The Institute for Family Health is a mission-driven health organization with a rich history and expert leadership. Since 1983 we have grown from a small non-profit with four staff members to one of the largest community health centers in New York State, serving over 90,000 patients annually at 27 locations.
What makes the Institute unique?
The Institute is committed to high-quality, affordable health care for all. We strive for excellence at each of our 27 practices, while accepting all patients regardless of their ability to pay. We offer primary care, mental health, dental care, social work and many other services to patients of all ages.
As a federally-qualified community health center (FQHC) network, we meet national standards for affordable, accessible, comprehensive health care services. We also participate in the federal medical professional liability program known as the Federal Tort Claims Act (FTCA). We are accredited by the Joint Commission and recognized by the National Committee for Quality Assurance as a Level 3 patient-centered medical home, the highest recognition available.
The Institute operates 19 health centers in the Bronx, Manhattan, and Dutchess and Ulster Counties in the Mid-Hudson Valley. People of all ages are welcome at our centers.
We offer primary medical care, behavioral health (counseling) and dental care, along with many other services. We use a state-of-the-art electronic health record system so we can give you great health care.
The Institute for Family Health is committed to training the next generation of allied health professionals to provide high quality, family-oriented care to people in underserved communities.
People all around the world know the Bronx as the home of the New York Yankees, the Bronx Zoo, and the New York Botanical Garden—not to mention as the birthplace of hip-hop. Look deeper and you’ll discover the quaint maritime village of City Island, the cultural attractions of Fordham and Belmont, aka the “real Little Italy,” centered on the restaurants and cafés of Arthur Avenue. Grand Concourse, in the South Bronx, is full of art deco marvels.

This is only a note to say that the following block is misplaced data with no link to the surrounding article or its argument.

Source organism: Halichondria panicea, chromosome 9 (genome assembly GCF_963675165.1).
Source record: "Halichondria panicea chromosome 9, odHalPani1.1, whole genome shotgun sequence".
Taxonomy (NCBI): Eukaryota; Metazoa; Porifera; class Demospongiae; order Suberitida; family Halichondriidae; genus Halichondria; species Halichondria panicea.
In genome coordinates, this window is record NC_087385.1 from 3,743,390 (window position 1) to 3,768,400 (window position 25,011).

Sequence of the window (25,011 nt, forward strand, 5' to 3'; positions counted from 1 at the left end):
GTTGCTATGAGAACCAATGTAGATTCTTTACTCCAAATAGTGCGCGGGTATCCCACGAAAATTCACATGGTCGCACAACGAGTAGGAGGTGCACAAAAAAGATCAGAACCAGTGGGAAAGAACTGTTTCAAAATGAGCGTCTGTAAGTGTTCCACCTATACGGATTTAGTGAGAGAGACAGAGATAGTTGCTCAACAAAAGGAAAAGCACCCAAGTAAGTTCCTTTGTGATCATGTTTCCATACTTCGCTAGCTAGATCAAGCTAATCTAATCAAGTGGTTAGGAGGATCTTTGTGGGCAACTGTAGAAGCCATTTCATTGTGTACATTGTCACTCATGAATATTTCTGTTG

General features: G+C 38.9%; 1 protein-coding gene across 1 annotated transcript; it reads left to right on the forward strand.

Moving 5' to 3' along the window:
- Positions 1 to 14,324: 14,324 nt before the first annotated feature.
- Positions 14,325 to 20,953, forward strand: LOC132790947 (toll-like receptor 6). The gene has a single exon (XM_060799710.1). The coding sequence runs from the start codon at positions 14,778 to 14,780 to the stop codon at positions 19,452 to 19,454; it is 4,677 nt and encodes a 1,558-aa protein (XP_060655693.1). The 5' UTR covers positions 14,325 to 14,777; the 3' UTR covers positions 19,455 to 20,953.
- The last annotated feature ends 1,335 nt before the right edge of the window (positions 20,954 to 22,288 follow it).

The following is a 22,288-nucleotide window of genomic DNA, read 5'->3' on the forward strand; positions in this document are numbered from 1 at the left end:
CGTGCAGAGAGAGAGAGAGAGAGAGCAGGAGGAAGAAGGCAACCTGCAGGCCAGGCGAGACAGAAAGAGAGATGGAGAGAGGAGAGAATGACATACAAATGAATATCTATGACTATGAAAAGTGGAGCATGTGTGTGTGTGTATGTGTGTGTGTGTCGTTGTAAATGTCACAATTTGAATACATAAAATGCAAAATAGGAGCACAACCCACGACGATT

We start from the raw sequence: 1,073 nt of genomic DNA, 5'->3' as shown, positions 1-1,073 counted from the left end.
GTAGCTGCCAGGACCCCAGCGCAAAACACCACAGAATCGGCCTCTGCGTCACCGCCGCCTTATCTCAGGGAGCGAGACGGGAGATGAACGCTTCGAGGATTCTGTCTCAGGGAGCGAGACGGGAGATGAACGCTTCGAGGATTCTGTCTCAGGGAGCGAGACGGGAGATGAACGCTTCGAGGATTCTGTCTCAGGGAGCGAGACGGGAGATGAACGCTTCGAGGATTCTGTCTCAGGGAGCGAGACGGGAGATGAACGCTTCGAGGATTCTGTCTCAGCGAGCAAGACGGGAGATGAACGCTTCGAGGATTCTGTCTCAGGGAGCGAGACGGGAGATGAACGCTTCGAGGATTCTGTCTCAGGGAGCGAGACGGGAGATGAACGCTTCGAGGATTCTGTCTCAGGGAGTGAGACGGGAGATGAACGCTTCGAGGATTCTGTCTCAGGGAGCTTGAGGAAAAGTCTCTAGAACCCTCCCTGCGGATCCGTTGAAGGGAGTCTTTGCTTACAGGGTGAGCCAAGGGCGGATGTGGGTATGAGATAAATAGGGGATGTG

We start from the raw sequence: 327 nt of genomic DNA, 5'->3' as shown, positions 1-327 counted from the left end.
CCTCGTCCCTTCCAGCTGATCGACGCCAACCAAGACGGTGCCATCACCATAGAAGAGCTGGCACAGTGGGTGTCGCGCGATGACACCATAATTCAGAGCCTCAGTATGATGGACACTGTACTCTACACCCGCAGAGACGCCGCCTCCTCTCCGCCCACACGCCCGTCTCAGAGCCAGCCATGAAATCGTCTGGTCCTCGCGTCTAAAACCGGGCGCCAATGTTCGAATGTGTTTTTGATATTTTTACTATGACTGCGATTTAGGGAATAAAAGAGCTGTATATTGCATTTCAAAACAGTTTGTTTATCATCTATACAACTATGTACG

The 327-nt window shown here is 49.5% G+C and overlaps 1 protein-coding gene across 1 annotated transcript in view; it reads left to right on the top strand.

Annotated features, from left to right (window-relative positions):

The Bronx Zoo of the Wildlife Conservation Society is the premier place to study and appreciate the world's many creatures. Home to more than 6,000 animals, the zoo spans 265 acres that re-create the diverse natural habitats of its numerous residents. The New York Botanical Garden, neighbor to the Bronx Zoo, is a wonderland for everything that grows. Featuring more than a million plants on 250 acres, the Botanical Garden is a place for study and research as well as enchantment and exploration. Take a seasonal walk to see what’s in bloom or visit the Home Gardening Center for tips to take home to your own patch of earth.
Some visitors—and even native New Yorkers—are under the impression that an optimal stay in the South Bronx involves stepping off the subway, going to a Yankees baseball game and heading right back to the train. That impression is decidedly false. The area around the stadium is packed with cultural attractions and homey restaurants, all within walking distance of the train and one another. The South Bronx also has a community feel.
The Grand Concourse abounds with works of art, not the least of which is the thoroughfare itself. The most obvious stop on a South Bronx art tour is the Bronx Museum of the Arts. The longstanding institution took residence in a new building in 2006, and its collection reflects the multicultural character of its home borough. Hostos Community College's Hostos Center for the Arts and Culture, meanwhile, is home to the Longwood Art Gallery. Hush Hip Hop Tours also focus on the South Bronx, the music genre's birthplace.
In addition to the Yankees themselves, Yankee Stadium is now home to New York City FC, the area's newest professional soccer team, which has drawn strong attendance and considerable media attention in the early going. Monument Park and the Yankees' on-site museum are other attractions to check out while you're at the stadium. Heritage Field, the park next door, gives local kids a chance to take their cuts on the same grounds as Yankee greats like Babe Ruth and Lou Gehrig.
Arthur Avenue, the heart of the Bronx’s Little Italy (aka Belmont), is a compact slice of the old country. Lined with welcoming shops, bakeries and restaurants—many of which fly the Italian flag—the blocks thrum with activity, much of it food related. Folks of every age and background amble in and out of family-run markets, linger over cappuccinos in time-honored cafés and tuck into bowls of bucatini on outdoor patios. A daylong culinary tour—watching the locals make fresh pasta, sampling ricotta and slurping an oyster street-side—is a transporting experience. The commercial strip is the heart of the Belmont neighborhood; most of the action takes place there or on the avenue's side streets, prompting travelers from near and far to shop, dine and otherwise immerse themselves in the colorful experience.